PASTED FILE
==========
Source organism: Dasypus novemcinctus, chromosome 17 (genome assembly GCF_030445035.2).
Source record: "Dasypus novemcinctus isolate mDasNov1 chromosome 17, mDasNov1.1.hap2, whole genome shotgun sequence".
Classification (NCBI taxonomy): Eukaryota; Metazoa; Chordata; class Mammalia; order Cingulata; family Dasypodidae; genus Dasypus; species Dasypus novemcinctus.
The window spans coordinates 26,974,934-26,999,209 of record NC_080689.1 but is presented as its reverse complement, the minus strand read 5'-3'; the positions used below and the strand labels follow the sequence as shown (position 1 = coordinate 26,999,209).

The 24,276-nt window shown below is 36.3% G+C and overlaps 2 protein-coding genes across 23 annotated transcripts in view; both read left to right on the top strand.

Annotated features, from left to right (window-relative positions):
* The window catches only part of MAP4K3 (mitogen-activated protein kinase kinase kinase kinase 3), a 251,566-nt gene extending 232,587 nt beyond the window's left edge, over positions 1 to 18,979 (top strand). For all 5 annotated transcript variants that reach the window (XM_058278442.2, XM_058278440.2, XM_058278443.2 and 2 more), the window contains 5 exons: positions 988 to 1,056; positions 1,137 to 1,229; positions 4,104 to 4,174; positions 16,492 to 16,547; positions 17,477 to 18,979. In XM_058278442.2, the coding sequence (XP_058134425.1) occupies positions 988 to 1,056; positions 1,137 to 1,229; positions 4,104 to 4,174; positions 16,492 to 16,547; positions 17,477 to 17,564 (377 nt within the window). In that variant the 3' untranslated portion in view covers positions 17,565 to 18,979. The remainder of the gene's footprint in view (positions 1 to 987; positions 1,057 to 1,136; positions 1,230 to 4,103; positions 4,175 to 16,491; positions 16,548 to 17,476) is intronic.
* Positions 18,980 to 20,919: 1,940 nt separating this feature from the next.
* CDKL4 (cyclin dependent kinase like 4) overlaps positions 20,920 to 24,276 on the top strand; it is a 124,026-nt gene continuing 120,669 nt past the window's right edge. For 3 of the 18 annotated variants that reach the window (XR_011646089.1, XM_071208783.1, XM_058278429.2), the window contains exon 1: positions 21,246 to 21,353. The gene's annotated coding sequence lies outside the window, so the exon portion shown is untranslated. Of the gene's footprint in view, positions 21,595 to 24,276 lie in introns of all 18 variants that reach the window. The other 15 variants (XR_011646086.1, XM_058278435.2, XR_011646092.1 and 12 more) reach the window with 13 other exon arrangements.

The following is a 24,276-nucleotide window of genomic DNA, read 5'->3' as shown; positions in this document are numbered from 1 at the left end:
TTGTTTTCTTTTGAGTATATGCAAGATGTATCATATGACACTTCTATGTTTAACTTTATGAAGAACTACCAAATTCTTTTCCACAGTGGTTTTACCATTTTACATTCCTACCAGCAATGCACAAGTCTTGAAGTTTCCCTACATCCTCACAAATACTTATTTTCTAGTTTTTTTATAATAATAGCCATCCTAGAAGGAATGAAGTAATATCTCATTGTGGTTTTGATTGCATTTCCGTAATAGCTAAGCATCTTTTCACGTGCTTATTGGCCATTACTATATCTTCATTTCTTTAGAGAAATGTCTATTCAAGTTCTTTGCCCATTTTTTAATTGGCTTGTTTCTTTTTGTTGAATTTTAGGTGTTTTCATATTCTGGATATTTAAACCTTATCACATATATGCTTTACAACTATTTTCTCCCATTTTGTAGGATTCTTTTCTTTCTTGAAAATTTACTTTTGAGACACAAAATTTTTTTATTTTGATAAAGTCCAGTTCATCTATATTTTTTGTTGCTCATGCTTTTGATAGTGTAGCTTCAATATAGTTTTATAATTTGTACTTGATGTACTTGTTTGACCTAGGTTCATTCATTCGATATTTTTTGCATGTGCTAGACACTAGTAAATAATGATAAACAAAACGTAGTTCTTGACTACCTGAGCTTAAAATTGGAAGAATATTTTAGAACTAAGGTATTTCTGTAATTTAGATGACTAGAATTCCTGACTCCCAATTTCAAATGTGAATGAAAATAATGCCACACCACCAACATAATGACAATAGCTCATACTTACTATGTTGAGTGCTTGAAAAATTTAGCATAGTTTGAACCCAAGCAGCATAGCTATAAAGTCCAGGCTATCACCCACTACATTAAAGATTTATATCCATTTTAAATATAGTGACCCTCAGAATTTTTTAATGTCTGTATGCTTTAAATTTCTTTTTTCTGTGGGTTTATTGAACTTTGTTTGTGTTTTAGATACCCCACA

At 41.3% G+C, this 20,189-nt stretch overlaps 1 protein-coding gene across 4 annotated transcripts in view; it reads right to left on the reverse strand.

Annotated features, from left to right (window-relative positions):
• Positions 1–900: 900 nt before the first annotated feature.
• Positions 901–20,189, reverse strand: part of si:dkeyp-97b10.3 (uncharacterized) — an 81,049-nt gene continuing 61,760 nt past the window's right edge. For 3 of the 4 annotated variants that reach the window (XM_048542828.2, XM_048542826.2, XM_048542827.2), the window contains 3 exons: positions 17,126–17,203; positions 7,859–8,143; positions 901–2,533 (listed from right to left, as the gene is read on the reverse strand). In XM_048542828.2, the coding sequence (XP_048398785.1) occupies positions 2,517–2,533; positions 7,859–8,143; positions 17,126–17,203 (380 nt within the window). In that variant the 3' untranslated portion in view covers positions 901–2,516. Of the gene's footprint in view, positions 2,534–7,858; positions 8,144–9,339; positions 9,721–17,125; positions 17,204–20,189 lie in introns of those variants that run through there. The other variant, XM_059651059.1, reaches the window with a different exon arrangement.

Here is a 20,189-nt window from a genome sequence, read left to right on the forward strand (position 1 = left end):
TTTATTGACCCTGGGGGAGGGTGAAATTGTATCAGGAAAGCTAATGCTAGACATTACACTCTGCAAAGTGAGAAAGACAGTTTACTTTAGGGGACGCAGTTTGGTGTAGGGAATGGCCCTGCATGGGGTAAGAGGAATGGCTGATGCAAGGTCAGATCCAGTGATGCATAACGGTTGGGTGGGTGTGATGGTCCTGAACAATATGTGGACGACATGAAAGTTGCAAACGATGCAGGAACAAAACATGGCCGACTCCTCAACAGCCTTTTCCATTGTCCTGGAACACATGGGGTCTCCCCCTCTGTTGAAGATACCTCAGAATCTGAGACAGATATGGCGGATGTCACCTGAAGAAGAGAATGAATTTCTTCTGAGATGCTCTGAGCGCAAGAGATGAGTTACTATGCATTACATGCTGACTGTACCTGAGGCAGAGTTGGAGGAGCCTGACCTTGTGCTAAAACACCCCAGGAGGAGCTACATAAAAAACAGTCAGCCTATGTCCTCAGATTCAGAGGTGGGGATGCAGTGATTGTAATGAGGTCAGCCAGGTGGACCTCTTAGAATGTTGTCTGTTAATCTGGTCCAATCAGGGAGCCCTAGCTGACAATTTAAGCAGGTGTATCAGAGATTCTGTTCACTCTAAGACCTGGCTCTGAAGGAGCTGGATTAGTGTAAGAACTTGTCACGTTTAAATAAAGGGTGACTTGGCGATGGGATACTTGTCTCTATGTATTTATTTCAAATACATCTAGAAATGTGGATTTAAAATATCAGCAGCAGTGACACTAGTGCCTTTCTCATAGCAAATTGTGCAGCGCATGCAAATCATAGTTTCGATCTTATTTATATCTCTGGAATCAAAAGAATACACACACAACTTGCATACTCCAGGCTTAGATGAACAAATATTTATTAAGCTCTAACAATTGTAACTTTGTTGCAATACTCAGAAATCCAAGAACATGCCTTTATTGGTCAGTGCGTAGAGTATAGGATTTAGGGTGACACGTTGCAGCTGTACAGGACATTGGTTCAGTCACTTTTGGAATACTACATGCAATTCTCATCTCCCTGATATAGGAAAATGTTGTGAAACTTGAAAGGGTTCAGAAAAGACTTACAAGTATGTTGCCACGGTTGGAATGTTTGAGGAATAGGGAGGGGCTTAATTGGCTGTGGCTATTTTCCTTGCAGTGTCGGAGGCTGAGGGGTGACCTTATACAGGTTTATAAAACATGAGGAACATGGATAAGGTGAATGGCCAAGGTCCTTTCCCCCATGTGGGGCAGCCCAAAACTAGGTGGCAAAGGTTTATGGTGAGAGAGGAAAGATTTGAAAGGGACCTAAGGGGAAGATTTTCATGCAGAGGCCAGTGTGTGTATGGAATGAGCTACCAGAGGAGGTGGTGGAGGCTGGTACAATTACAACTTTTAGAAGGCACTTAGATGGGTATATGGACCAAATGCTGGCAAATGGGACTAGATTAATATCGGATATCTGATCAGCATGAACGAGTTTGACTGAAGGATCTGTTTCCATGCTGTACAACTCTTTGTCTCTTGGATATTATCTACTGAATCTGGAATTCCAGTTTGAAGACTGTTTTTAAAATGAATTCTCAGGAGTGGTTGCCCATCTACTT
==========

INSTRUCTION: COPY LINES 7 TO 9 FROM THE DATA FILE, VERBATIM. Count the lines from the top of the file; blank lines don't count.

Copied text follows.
* The window catches only part of MAP4K3 (mitogen-activated protein kinase kinase kinase kinase 3), a 251,566-nt gene extending 232,587 nt beyond the window's left edge, over positions 1 to 18,979 (top strand). For all 5 annotated transcript variants that reach the window (XM_058278442.2, XM_058278440.2, XM_058278443.2 and 2 more), the window contains 5 exons: positions 988 to 1,056; positions 1,137 to 1,229; positions 4,104 to 4,174; positions 16,492 to 16,547; positions 17,477 to 18,979. In XM_058278442.2, the coding sequence (XP_058134425.1) occupies positions 988 to 1,056; positions 1,137 to 1,229; positions 4,104 to 4,174; positions 16,492 to 16,547; positions 17,477 to 17,564 (377 nt within the window). In that variant the 3' untranslated portion in view covers positions 17,565 to 18,979. The remainder of the gene's footprint in view (positions 1 to 987; positions 1,057 to 1,136; positions 1,230 to 4,103; positions 4,175 to 16,491; positions 16,548 to 17,476) is intronic.
* Positions 18,980 to 20,919: 1,940 nt separating this feature from the next.
* CDKL4 (cyclin dependent kinase like 4) overlaps positions 20,920 to 24,276 on the top strand; it is a 124,026-nt gene continuing 120,669 nt past the window's right edge. For 3 of the 18 annotated variants that reach the window (XR_011646089.1, XM_071208783.1, XM_058278429.2), the window contains exon 1: positions 21,246 to 21,353. The gene's annotated coding sequence lies outside the window, so the exon portion shown is untranslated. Of the gene's footprint in view, positions 21,595 to 24,276 lie in introns of all 18 variants that reach the window. The other 15 variants (XR_011646086.1, XM_058278435.2, XR_011646092.1 and 12 more) reach the window with 13 other exon arrangements.